Swallowtail Apprenticeship Program
Who We Are
The farm is situated on some of the most beautiful land in Florida, on rolling hills of fertile pasture and forest. The land entire is 30 acres, and we cultivate about 7 acres of vegetables, herbs, flowers, perennials and fruit. We also manage about 10 acres as pasture for our livestock. We tend a flock of 300 laying hens that are rotated on pasture behind our dairy cows. We have a mixed herd of Jersey & Dexter cows for milk & meat. We have a flock of Katahdin /gulf coast sheep who act as the farms lawn mowers and are used for meat. We are beginning to breed our own pigs at the farm; this season we will breed two sows. We also have a motley pack of dogs including our two farm guard dogs/love bugs Falcor (Maremma) & Yeti (Great Pyrenees).
Swallowtail Farm is a young aspiring biodynamic farm entering its eighth season of growing. Each season, from October through June we raise food for 200 families in our Community Supported Agriculture program. We also work closely with Gainesville area chefs to distribute our food in local restaurants, and to collaborate for our Farm to Table dinners. Each season we host two big lovely festivals on the farm and invite the community to come experience diverse workshops, delicious food and drink, great music, art, and tour the farm. We also host many groups visiting the farm throughout the season, including two 3rd Grade classes that camp out at the farm, veterans, schoolchildren from local schools, and many others.
Our longterm goal is to cultivate the farm as a model of sustainable and appropriately-scaled agriculture and as a whole and self-sustaining organism.
Noah Shitama founded the farm in 2009 with Zach McLean and Rick & Jane Nesbit. His work includes keeping perspective with regard to the longterm aspirations of the farm, managing infrastructure improvements, design and maintenance, stewardship of the budget, field preparation and tractor work, keeping everyone motivated and inspired, and keeping everything running smoothly. Apprentices will work alongside Noah to learn tractor skills, building skills, biodynamic practices, composting, and systems management.
Joelle Jaskiel came to Swallowtail in 2014 as an apprentice interested in working with animals and quickly demonstrated herself as a fast learner, strong leader, and dedicated steward of the land and all its creatures. Now, Joelle manages the farm’s flock of laying hens and our pigs, sheep, and cows. She also manages our Farm to Table dinner series, assists with all types of field work, and helps teach our crew of apprentices each season. She is a lady of many talents and is passionate about butchery, chickens, pigs, succulents, roses, cooking, hide making, building things, old trucks, and has recently started her own homestead just down the road from Swallowtail.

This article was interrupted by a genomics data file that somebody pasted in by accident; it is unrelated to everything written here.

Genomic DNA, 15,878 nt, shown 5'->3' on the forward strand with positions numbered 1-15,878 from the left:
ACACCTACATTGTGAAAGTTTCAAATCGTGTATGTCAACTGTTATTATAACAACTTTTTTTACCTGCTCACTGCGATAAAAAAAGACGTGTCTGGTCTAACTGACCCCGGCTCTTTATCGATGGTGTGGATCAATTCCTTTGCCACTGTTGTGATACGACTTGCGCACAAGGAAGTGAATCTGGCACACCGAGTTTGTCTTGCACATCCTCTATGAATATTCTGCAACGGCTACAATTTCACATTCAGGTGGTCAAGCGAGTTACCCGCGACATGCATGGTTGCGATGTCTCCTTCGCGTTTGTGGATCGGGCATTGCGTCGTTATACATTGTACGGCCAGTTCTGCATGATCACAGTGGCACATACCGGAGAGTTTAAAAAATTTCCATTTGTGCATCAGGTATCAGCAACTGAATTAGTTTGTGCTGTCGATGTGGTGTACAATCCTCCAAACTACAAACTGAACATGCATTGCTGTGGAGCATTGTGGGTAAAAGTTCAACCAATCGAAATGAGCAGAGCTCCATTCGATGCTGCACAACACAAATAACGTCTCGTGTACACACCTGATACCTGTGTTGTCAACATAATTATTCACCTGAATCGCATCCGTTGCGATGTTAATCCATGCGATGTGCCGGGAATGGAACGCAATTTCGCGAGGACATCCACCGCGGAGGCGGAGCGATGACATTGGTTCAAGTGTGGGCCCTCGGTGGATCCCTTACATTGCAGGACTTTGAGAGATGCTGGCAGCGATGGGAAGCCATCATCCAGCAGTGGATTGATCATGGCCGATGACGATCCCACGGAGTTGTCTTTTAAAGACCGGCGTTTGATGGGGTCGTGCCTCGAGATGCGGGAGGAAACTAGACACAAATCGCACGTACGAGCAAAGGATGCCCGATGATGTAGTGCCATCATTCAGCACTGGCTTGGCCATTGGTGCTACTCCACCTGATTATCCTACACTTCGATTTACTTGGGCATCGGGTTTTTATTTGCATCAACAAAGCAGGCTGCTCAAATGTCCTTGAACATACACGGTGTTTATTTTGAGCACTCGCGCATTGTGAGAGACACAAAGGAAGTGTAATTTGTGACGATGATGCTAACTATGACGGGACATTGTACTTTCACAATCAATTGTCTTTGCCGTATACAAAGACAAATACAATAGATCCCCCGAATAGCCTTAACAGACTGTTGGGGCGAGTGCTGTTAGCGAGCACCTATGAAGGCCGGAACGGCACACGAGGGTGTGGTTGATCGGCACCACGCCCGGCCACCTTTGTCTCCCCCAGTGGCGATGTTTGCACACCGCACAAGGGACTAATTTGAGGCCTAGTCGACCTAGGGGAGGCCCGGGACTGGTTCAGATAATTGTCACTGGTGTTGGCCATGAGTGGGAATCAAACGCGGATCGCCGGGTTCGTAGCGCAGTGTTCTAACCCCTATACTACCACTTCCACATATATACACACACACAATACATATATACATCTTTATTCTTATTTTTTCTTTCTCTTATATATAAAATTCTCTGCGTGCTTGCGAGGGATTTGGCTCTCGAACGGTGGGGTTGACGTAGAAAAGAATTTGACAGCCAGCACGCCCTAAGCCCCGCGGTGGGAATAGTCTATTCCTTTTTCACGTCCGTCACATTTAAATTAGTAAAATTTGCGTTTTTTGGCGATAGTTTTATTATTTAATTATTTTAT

Mariana Riehm is the farm’s CSA , field, wholesale, and floriculture manager. Apprentices will work closely with Mariana on a daily basis managing the seeding and planting schedule, calculating harvest goals, learning proper and efficient harvest techniques, post-harvest handling, and all the nitty-gritty details of CSA management. Apprentices will also have the opportunity to learn floriculture and design with Mariana.
Nicholas Meadors grew up in Central Florida and attended the University of Florida before moving out west to Colorado in 2010. He began his farming career in Paonia, Colorado after becoming more conscious about what he was eating and acknowledging his love for working hard outdoors. He interned at Swallowtail Farm in 2013/14 and is returning to Florida to join the crew again in 2017. He is passionate about flowers, woodworking and spoon carving, knives, backpacking, saving seed, snowboarding, vinyl records, mushroom hunting, knowledge, traditional archery, attempting to play trumpet, repairing things, his 1985 Subaru, his dog Sandy, his cat Killer, and his girlfriend Margeux.
The Swallowtail Apprentice Program is designed to empower the next generation of farmers. Apprentices should be passionate about farming as a career and will learn to carry out all aspects of farm operations – soil amendment and revitalization, propagation, planting, weed management, pest management, floriculture, irrigation, the use of tractors, implements and other machinery and tools, customer relations, packing, delivery, billing, groundskeeping, maintenance, communications, & pastured livestock management. The position begins September 1st and ends June 30th. Orientation is September 5th - September 7th. There will be a one month trial period during which time both farm managers and apprentices will determine whether the fit is right for all.
Skills & Qualifications
- Passionate about a career in farming
- Able to lift and carry 50 lbs and work outside in adverse weather conditions
- Patience, flexibility, strong communication and interpersonal skills
- Current driver’s license and a solid driving record
- Familiarity with power tools/carpentry a plus
- Tractor familiarity a plus
June 2018: Applications open until positions are filled.
Please be patient with us in responding to applications. We do our best to acknowledge receipt promptly. Phone interviews will be granted for select applicants. If proximity and or serendipity allow, we will invite applicants to the farm for a visit.
Mid July: Final decisions announced. Golden tickets will follow!
The daily work schedule is 6:45 AM-4:30 PM with these notable exceptions:
Animal chores often begin as early as 5:00am. Apprentices will rotate through animal chores.
Breakfast preparations begin at 5:30, to be shared at 6:15. Apprentices will rotate through breakfast preparation.
This may be adjusted according to seasonal workflow with slightly shorter work days in the first and last month of the season. Each week the task of preparing breakfast is rotated among the team. Everyone is expected to be finished eating and ready for the morning planning meeting promptly at 6:45AM. We will enjoy one hour for lunch. Preparing lunch is rotated among apprentices and is expected to be prepared in 1 hour. This can be challenging. Cleanup from lunch is the responsibility of the cook, but everyone will wash their own plate, utensils, mugs and cups. Cleaning expectations are posted in the barn and will be reviewed in detail.